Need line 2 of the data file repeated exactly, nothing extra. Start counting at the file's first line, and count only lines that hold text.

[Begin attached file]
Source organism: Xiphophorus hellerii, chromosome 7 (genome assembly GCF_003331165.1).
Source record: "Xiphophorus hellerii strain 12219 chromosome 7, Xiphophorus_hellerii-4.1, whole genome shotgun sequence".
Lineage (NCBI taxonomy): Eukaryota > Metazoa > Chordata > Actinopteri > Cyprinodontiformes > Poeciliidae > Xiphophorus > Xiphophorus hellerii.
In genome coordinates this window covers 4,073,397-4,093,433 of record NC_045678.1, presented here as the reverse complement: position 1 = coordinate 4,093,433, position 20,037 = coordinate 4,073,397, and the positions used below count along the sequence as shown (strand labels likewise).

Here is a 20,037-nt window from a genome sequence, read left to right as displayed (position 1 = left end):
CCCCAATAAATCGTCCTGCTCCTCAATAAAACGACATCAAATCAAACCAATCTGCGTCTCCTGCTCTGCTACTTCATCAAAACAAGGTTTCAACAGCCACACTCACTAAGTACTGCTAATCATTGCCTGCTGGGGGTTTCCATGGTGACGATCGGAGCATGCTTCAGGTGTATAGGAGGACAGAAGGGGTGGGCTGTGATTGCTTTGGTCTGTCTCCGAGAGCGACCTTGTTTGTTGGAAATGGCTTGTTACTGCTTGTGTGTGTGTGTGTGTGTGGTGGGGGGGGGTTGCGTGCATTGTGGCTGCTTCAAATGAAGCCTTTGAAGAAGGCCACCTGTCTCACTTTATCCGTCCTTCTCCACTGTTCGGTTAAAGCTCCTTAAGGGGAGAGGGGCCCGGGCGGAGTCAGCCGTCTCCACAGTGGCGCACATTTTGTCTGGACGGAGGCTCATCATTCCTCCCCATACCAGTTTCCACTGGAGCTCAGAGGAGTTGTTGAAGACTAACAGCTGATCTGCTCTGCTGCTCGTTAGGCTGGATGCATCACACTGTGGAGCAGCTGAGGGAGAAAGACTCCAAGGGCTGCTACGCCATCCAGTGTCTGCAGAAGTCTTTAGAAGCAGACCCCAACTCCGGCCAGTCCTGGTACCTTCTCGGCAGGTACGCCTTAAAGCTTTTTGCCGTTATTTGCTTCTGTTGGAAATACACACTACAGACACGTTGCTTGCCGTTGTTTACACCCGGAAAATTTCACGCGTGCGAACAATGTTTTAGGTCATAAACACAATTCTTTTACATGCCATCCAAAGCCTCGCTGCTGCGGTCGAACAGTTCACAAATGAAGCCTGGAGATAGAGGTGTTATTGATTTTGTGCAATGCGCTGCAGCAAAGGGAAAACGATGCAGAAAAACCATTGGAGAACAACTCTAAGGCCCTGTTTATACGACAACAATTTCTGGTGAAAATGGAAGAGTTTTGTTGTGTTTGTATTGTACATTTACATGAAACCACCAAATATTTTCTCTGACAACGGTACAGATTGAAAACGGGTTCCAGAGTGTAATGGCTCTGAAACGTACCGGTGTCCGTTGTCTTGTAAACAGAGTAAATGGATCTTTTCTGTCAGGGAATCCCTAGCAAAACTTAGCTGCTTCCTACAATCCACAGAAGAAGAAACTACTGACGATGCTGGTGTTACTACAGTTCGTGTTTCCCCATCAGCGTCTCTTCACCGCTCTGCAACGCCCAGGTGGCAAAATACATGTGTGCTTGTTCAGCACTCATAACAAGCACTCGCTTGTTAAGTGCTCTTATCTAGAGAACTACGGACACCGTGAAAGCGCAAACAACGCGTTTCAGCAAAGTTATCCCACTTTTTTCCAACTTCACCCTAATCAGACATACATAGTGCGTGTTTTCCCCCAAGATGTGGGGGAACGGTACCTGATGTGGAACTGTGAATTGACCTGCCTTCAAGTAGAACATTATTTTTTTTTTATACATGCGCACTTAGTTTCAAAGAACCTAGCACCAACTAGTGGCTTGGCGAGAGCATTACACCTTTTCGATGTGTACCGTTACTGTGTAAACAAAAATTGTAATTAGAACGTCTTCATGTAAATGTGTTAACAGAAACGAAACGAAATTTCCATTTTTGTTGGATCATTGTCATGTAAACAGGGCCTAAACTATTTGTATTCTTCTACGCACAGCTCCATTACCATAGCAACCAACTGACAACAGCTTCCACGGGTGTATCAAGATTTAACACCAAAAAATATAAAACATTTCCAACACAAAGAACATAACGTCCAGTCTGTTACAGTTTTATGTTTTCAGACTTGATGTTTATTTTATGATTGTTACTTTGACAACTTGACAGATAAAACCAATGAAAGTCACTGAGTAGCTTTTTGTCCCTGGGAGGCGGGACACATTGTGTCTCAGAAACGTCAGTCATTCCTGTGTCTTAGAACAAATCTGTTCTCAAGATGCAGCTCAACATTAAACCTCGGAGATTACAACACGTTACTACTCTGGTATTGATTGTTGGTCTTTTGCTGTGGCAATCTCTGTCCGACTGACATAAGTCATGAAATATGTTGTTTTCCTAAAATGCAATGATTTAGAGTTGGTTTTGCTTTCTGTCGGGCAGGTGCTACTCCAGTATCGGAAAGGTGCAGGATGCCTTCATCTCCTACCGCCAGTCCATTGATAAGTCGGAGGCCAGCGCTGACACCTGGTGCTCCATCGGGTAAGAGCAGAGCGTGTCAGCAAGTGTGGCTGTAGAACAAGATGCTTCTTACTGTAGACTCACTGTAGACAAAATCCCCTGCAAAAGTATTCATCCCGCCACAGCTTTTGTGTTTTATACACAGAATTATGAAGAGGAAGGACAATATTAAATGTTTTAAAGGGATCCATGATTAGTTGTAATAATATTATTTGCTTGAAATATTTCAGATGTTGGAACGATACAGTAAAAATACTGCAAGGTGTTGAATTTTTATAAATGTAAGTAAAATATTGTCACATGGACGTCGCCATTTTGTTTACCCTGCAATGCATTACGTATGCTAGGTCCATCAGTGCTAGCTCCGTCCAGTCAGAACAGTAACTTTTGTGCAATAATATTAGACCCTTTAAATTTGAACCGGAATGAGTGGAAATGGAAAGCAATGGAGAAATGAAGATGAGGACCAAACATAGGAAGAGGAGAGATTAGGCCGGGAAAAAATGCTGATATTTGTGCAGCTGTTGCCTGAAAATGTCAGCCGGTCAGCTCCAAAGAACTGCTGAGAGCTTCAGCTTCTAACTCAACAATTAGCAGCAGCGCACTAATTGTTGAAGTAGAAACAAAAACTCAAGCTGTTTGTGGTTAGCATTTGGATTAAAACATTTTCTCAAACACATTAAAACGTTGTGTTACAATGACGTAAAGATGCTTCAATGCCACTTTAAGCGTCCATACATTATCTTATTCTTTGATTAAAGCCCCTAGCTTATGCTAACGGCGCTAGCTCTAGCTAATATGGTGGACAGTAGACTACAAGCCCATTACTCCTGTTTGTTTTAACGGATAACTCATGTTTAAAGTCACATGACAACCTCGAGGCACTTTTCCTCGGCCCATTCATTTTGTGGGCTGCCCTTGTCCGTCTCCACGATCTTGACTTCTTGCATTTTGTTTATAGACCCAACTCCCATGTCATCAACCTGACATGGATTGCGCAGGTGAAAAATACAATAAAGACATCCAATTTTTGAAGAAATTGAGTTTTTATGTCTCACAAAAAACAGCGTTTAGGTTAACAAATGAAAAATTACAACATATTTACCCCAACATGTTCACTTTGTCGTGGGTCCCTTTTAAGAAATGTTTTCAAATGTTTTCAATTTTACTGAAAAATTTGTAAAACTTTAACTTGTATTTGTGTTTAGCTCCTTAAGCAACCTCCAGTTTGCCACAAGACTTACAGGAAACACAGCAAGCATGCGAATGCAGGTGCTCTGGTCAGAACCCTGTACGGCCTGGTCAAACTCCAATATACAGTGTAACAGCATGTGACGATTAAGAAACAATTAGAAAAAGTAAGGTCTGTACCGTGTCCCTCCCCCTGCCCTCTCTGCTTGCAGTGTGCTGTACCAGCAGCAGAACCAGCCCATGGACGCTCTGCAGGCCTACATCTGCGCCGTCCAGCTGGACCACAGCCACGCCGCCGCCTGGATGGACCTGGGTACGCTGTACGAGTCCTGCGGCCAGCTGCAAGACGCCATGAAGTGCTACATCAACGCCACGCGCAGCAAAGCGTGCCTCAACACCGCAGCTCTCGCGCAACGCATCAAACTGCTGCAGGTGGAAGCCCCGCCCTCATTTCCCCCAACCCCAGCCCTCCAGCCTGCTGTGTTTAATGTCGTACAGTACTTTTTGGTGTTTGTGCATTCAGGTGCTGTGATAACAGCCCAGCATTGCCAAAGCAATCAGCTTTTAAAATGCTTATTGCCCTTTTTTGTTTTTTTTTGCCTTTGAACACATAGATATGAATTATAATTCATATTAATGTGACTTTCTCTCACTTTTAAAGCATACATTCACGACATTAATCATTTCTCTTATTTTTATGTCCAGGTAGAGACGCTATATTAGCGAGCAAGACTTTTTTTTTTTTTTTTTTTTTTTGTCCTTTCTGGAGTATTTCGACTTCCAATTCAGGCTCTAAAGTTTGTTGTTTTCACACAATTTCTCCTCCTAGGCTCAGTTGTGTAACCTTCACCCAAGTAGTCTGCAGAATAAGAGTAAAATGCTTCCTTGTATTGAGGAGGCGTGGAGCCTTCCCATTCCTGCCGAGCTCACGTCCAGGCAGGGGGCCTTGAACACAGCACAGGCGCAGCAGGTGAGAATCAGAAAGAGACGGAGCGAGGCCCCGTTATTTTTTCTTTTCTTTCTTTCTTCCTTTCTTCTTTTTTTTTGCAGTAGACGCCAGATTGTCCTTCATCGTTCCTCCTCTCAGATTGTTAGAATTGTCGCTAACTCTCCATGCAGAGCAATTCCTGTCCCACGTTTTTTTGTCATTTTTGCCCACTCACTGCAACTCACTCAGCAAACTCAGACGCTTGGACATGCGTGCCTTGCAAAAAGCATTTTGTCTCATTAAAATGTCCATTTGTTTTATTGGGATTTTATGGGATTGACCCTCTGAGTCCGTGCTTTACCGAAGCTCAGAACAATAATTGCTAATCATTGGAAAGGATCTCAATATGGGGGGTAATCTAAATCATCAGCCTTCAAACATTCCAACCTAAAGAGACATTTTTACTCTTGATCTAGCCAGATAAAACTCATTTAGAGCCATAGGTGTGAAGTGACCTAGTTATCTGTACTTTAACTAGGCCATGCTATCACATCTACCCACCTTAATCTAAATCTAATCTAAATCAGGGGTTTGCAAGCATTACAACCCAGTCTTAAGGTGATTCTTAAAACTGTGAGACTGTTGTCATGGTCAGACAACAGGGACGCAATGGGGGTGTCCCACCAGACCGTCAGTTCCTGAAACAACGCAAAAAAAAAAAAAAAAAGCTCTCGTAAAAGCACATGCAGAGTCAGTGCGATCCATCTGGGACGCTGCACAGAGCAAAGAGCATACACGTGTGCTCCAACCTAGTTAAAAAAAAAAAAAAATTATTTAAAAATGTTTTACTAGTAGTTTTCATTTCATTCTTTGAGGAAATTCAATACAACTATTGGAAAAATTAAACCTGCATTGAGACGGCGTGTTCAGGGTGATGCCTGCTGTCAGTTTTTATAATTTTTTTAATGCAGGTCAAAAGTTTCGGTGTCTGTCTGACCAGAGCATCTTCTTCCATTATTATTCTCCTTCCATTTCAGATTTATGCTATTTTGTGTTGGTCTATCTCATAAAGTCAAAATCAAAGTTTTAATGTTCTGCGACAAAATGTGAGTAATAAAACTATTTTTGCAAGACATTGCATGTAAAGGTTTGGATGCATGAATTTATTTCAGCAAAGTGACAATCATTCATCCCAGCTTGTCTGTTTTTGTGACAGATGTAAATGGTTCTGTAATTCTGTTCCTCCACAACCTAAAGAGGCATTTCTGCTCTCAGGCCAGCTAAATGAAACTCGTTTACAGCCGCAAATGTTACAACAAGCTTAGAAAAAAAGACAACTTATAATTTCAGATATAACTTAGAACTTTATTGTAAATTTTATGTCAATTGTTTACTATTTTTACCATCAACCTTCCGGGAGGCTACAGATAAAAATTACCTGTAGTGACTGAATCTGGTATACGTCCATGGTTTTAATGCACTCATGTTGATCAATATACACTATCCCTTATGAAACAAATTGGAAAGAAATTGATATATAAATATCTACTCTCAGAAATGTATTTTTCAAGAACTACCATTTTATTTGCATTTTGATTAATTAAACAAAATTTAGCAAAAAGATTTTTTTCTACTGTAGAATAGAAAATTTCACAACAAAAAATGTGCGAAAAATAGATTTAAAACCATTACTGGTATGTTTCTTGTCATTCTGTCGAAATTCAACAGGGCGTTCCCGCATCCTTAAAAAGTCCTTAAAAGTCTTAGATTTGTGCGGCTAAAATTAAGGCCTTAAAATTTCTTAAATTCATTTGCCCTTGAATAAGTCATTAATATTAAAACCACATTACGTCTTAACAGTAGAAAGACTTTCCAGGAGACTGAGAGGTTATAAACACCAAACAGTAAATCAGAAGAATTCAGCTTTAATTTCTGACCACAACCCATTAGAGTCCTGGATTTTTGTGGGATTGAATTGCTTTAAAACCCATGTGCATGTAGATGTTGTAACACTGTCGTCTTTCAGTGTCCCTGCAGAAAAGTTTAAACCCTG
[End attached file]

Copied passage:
Source record: "Xiphophorus hellerii strain 12219 chromosome 7, Xiphophorus_hellerii-4.1, whole genome shotgun sequence".